STEP 7: Setup a trust for each child. There would be stipulations that would have to be met, and the bulk of the money would not be available until each child was 35 years old. We would place $2,500,000 in each account. The money would be allocated using a balanced approach. 75% stocks, 25% bonds. Each trust would be revocable, and I would be the trustee, of course.

Ava Trust: $2,500,000 (2.5%)
Cole Trust: $2,500,000 (2.5%)
Lila Trust: $2,500,000 (2.5%)

STEP 8: Begin an investment account that is dedicated to nothing but tax-free municipal bonds. Maturity length would not be a concern here, and maximum income would be the goal. I would ladder the maturities from 5 years to 35 years. I believe that this would generate an annual income of around 4% tax-free. $400,000 per year tax-free. This is part of what Laura and I would live on year to year.

Municipal Bond Portfolio: *$10,000,000* (10%)

$42,550,000 left

STEP 9: Place $10,000,000 in blue-chip, dividend paying stocks. A 3% annual yield would be the goal with this account. This would provide another $300,000 in annual income for Laura and I to live on.

Blue Chip Stocks: *$10,000,000* (10%)

$32,550,000 left

STEP 10: Place $10,000,000 into a diversified bond portfolio that would include corporate bonds, high yield bonds, international bonds, government bonds, etc. Capital preservation would be the intent here, and all interest would be reinvested. 

Bond Portfolio: *$10,000,000* (10%)

$22,550,000 left

STEP 11: Allocate $1 million to a trading account purely for speculation. This account would be tremendously risky, and I would manage it myself. 

Speculation Account: *$1,000,000*

$21,550,000 left

STEP 12: Allocate $10,000,000 into an alternative investments account, which would include absolute return strategies, private equity, long/short, hedging, etc.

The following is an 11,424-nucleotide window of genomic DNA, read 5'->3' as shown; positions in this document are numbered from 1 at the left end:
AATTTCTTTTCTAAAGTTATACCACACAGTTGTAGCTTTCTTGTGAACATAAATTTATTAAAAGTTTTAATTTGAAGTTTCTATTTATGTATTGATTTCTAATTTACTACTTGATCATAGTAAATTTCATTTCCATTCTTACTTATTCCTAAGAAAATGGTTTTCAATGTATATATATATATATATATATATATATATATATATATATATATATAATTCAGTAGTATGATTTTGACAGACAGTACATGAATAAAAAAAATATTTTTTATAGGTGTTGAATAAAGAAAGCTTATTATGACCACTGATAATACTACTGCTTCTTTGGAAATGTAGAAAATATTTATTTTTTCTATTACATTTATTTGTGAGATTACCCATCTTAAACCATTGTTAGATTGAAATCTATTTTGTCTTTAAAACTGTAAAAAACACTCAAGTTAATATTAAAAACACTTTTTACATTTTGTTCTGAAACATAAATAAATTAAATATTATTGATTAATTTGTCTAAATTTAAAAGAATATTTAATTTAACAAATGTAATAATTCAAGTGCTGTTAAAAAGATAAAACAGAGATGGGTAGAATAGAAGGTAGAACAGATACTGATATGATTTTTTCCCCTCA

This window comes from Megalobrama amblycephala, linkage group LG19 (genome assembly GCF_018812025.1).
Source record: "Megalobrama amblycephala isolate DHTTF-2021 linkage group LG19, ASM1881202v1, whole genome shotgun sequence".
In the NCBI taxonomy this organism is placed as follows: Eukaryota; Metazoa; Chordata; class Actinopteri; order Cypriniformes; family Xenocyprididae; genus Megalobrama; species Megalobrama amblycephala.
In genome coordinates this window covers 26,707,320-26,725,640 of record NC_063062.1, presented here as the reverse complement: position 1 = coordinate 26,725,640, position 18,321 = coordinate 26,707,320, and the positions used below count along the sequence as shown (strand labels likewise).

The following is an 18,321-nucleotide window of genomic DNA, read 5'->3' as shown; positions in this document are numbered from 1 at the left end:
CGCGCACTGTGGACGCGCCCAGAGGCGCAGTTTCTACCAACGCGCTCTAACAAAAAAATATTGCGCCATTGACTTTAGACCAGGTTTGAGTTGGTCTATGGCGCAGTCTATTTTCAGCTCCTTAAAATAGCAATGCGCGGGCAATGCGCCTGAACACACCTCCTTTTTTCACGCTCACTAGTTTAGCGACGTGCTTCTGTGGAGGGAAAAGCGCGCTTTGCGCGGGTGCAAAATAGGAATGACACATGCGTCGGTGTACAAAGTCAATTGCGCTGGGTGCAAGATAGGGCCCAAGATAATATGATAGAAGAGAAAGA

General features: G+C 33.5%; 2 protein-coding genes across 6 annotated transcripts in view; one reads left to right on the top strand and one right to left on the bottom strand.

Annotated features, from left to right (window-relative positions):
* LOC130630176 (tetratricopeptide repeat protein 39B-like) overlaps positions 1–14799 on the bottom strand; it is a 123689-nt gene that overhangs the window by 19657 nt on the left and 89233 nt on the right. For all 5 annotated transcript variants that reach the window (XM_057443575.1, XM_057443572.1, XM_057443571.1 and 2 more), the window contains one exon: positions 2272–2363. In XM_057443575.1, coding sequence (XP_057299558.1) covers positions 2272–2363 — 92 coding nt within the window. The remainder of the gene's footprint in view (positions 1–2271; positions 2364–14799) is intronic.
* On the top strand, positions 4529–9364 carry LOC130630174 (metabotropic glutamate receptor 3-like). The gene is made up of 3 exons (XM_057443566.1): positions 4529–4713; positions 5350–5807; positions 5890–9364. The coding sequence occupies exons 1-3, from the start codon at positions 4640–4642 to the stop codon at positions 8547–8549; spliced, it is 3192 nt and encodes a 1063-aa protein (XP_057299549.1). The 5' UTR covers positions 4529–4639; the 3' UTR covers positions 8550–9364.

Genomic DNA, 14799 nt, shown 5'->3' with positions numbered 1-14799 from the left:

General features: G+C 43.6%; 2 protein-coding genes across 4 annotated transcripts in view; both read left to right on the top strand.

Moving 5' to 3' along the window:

Alternative Investments: $10,000,000 (10%)

$11,550,000 left

STEP 13: I would allocate $10,000,000 into extremely safe money market types, CD alternatives, etc. These types of investments are liquid on a daily basis and yield around 2.5% per year. This would be our liquid money account. Our rainy day fund, if you will.

Liquid Money Account: *$10,000,000* (10%)

$1,550,000 left

STEP 14: Last, but certainly not least, my wife and I would enjoy spending this last million-5. I know that I would buy myself a Lamborghini, because I am a tool, and I am quite sure that the Mrs. would enjoy a budgetless shopping trip. Here is a recap of what my overall portfolio would look like:

529 for Ava: *$130,000* (100% stocks)
529 for Cole: *$130,000* (100% stocks)
529 for Lila: *$130,000* (100% stocks)
Real Estate: *$14,500,000*
Charitable Trust: *$10,000,000* (40% stocks, 60% bonds)
God’s Kingdom Trust: *$10,000,000* (40% stocks, 60% bonds)
Ava Trust: *$2,500,000* (75% stocks, 25% bonds)
Cole Trust: *$2,500,000* (75% stocks, 25% bonds)
Lila Trust: *$2,500,000* (75% stocks, 25% bonds)
Muni Bond Portfolio: *$10,000,000* (100% bonds, generates $400k/year income)
Diversified Bond Portfolio: *$10,000,000* (100% bonds, all interest reinvested)
Blue Chip Stocks Portfolio: *$10,000,000* (100% stocks, generates $300k/year income)
Speculation Account: $1,000,000* (100% stocks)
Alternative Investments: $10,000,000* (100% alternative investments)
Liquid Cash Account: $10,000,000* (daily liquidity)

Overall asset allocation: 
$25,015,000 in stocks (26.8%)
$33,875,000 in bonds (36.3%)
$10,000,000 in alternative investments (10.7%)
$10,000,000 in cash (10.7%)
$14,500,000 in real estate (15.5%)

Money spent: 
Spend $1,550,000 on cars, shopping, etc.
Gift $1,950,000 to friends and family
Pay off debt of $110,000 

Estimated annual income:
$700,000 per year

After everything was in place, we would ask the same attorney we used to setup each of our trusts to design an advanced estate plan that would maximize the amount of money we pass to heirs, while minimizing any estate tax burden. 

There’s my plan. Shoot me an e-mail with yours and I will include them in a future blog.

This scenario is for illustrative purposes only and doesn’t represent actual events. Asset allocation does not guarantee profits or protect against loss.